There is hope in global action to fight climate change, in the slow adoption of wind and solar power, in moves by the U.S. government to cut emissions from vehicles and power plants, in the lead taken by some businesses to clean up operations and draw attention to the problem.
But it’s too late to avoid several more degrees of warming by the turn of the next century, too late to completely stave off dramatic melting, and too late to avoid the slow swamping of Pacific island nations, whose thousands of years of history and culture seem certain to be swallowed by rising seas.
A panel of experts in science, politics, business, economics, and history shared their views of the massive challenges presented by climate change Monday in a talk at Sanders Theatre that was by turns hopeful and gloomy.
Worries about political intransigence, massive energy-system inertia, and an active campaign to sow doubt that the problem even exists sparred for 90 minutes with heartened references to clean-energy innovation, an increasing acceptance that adaptation and mitigation are wise, and, perhaps most importantly, the passion exhibited by tomorrow’s leaders, who today fill classrooms at Harvard and other colleges and universities.
“The challenge of climate change is profound. The risks it poses are dire. Confronting those dangers is among the paramount tasks of our time,” Harvard President Drew Faust said in introducing the discussion. “We owe it to one another and to future generations to meet the challenge with the intensity, the creativity, and the cooperative effort that the situation demands. … Universities have a crucial role to play: We act through our research, our educational programs, our embrace of sustainability on our campus, our engagement with the wider world.”
The Presidential Panel on Climate Change, moderated by journalist Charlie Rose of CBS and PBS, consisted of Assistant Professor of Public Policy Joseph Aldy; Christopher Field, co-chair of the Intergovernmental Panel on Climate Change’s Working Group II and a Harvard overseer; John and Natty McArthur University Professor Rebecca Henderson; John Holdren, a former Harvard professor and the White House’s current assistant to the president for science and technology; Richard Newell, a Duke University professor and director of the Duke Energy Initiative; History of Science Professor Naomi Oreskes; and Sturgis Hooper Professor of Geology Daniel Schrag, director of the Harvard University Center for the Environment.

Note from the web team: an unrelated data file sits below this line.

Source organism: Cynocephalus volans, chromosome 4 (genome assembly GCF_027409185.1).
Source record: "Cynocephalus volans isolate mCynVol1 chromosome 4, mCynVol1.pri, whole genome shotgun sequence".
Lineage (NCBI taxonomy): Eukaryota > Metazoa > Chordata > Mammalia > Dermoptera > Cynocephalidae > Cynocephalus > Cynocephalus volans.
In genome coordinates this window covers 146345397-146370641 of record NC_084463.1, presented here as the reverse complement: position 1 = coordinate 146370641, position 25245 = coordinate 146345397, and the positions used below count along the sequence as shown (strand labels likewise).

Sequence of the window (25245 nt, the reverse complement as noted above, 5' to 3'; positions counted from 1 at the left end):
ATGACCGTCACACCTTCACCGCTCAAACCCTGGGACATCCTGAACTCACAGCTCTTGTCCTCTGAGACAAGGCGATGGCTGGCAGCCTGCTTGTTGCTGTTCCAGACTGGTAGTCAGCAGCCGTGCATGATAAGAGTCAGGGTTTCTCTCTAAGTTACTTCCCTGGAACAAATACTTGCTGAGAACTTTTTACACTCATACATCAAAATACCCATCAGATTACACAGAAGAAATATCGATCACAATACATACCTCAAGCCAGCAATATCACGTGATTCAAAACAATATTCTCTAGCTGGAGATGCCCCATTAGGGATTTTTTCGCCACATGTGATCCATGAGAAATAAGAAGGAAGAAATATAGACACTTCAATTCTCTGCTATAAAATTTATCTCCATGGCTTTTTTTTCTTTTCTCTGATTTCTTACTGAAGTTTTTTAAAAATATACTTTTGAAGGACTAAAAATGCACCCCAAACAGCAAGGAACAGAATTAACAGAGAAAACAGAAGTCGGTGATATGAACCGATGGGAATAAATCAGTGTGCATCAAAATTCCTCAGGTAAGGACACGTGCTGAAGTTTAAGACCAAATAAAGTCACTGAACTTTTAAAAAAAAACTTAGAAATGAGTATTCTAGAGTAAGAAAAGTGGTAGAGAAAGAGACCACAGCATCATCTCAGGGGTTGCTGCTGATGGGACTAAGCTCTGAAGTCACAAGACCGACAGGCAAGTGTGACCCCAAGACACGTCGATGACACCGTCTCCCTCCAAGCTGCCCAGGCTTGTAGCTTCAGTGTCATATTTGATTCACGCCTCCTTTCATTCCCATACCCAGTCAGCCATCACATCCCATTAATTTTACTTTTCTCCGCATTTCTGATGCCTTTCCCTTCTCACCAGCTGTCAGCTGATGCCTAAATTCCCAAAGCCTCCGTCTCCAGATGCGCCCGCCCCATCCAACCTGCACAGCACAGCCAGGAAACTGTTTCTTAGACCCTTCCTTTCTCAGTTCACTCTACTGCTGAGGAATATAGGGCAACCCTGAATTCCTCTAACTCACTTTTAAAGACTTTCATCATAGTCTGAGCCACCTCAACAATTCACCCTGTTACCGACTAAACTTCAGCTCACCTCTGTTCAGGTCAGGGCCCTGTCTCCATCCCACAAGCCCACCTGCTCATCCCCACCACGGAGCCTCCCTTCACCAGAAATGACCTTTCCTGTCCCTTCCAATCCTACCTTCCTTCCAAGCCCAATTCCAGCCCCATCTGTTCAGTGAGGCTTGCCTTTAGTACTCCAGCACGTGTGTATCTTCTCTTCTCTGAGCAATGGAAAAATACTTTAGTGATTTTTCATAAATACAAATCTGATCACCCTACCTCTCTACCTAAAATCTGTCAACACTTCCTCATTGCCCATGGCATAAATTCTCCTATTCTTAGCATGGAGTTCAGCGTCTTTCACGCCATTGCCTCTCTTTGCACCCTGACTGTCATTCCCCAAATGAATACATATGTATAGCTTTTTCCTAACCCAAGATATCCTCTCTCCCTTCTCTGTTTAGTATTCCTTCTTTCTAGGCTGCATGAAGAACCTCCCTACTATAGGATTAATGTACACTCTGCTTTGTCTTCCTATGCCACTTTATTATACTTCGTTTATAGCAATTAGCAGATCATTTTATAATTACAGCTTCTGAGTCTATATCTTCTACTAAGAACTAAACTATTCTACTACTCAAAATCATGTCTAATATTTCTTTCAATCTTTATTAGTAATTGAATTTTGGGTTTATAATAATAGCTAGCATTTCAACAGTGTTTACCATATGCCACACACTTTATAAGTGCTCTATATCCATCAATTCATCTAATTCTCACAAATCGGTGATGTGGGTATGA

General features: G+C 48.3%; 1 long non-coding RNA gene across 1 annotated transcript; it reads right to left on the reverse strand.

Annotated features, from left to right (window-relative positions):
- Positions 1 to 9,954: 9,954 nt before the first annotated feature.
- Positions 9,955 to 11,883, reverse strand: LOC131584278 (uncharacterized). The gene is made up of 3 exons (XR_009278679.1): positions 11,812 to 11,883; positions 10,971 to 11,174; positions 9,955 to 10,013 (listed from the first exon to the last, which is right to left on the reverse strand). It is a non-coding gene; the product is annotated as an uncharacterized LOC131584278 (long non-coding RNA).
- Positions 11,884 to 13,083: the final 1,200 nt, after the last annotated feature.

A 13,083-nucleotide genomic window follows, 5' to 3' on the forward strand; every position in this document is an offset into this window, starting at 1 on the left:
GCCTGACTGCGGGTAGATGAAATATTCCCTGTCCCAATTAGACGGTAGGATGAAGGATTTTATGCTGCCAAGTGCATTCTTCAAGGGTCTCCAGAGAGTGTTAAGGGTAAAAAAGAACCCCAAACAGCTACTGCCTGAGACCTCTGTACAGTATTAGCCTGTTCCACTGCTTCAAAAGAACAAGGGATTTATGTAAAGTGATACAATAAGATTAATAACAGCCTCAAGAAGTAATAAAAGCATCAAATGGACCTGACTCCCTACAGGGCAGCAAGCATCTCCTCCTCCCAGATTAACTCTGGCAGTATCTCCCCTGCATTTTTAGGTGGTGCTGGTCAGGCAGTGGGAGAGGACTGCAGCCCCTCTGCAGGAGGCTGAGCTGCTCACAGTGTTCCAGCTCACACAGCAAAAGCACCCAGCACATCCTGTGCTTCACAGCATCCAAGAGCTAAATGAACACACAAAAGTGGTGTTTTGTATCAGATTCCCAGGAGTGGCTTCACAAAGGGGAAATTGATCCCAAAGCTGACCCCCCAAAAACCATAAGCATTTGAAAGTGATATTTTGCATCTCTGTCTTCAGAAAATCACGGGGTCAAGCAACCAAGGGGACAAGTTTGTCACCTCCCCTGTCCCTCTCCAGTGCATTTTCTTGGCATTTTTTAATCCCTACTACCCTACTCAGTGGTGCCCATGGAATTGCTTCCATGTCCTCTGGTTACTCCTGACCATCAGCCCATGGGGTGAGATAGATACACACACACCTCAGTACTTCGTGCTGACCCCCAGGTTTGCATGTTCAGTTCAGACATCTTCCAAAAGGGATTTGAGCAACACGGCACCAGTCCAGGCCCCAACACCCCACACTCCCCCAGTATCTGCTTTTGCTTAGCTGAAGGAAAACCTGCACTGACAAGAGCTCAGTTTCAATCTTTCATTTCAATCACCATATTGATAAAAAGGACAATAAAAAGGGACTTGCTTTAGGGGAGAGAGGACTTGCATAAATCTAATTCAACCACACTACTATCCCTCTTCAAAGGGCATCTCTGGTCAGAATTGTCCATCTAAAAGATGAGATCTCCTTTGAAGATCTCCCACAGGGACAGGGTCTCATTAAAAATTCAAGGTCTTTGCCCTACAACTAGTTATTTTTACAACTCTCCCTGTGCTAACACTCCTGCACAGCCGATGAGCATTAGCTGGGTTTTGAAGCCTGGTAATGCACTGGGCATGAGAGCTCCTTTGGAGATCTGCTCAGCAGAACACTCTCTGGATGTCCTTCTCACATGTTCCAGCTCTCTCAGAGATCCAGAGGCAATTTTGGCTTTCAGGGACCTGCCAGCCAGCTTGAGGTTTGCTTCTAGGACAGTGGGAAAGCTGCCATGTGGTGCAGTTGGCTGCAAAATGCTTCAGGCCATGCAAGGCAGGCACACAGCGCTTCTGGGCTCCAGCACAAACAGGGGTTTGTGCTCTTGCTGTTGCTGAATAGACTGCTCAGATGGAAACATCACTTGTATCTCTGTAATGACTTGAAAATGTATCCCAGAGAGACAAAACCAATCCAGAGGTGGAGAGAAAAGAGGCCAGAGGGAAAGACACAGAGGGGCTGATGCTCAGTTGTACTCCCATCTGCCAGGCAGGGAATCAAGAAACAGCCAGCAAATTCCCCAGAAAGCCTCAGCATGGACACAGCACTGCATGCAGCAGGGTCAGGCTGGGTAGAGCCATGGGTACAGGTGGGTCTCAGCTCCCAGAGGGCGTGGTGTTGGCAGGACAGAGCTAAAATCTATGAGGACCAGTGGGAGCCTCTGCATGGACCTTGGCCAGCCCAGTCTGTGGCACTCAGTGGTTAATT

The Obama administration has worked through congressional gridlock to take several meaningful steps to address the problem, Holdren said. U.S. greenhouse-gas emissions, he said, have decreased 10 percent since 2005. The recent agreement with China on greenhouse-gas reductions, seen as a landmark because it included commitments from the world’s two largest emitters, would see emissions fall further, to between 26 and 28 percent by 2025.
Panelists acknowledged that greenhouse gases already emitted and expected to be released, even under optimistic scenarios of a clean-energy transition, are enough to affect climate. Their effects, Schrag said, will be felt for thousands of years. He said we are perilously close to the threshold for irreversible melting of the Greenland and West Antarctica ice sheets. Their collapse, occurring over centuries, would irreversibly raise sea level, inundating coastal cities and swamping low-lying Pacific islands.